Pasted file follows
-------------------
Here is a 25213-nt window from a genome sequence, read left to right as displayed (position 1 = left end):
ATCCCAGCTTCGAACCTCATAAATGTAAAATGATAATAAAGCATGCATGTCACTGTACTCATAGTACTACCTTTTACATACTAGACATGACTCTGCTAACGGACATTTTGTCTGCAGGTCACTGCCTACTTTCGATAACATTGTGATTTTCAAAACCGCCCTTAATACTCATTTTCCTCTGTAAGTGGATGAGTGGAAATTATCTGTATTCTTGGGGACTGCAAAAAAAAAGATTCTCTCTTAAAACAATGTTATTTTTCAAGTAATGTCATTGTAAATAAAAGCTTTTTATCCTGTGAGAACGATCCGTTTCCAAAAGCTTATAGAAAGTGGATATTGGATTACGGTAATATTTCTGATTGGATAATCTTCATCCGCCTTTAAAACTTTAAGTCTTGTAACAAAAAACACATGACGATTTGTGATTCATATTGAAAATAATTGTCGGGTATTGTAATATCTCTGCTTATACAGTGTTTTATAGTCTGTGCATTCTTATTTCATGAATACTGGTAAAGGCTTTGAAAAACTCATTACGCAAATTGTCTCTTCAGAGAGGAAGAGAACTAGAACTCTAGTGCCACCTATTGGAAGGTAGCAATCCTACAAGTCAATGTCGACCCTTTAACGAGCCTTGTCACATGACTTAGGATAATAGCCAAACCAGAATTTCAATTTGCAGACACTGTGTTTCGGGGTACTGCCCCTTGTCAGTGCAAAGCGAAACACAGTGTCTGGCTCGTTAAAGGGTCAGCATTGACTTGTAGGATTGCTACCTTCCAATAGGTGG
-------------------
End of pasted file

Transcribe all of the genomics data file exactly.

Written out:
Here is a 25213-nt window from a genome sequence, read left to right as displayed (position 1 = left end):
ATCCCAGCTTCGAACCTCATAAATGTAAAATGATAATAAAGCATGCATGTCACTGTACTCATAGTACTACCTTTTACATACTAGACATGACTCTGCTAACGGACATTTTGTCTGCAGGTCACTGCCTACTTTCGATAACATTGTGATTTTCAAAACCGCCCTTAATACTCATTTTCCTCTGTAAGTGGATGAGTGGAAATTATCTGTATTCTTGGGGACTGCAAAAAAAAAGATTCTCTCTTAAAACAATGTTATTTTTCAAGTAATGTCATTGTAAATAAAAGCTTTTTATCCTGTGAGAACGATCCGTTTCCAAAAGCTTATAGAAAGTGGATATTGGATTACGGTAATATTTCTGATTGGATAATCTTCATCCGCCTTTAAAACTTTAAGTCTTGTAACAAAAAACACATGACGATTTGTGATTCATATTGAAAATAATTGTCGGGTATTGTAATATCTCTGCTTATACAGTGTTTTATAGTCTGTGCATTCTTATTTCATGAATACTGGTAAAGGCTTTGAAAAACTCATTACGCAAATTGTCTCTTCAGAGAGGAAGAGAACTAGAACTCTAGTGCCACCTATTGGAAGGTAGCAATCCTACAAGTCAATGTCGACCCTTTAACGAGCCTTGTCACATGACTTAGGATAATAGCCAAACCAGAATTTCAATTTGCAGACACTGTGTTTCGGGGTACTGCCCCTTGTCAGTGCAAAGCGAAACACAGTGTCTGGCTCGTTAAAGGGTCAGCATTGACTTGTAGGATTGCTACCTTCCAATAGGTGG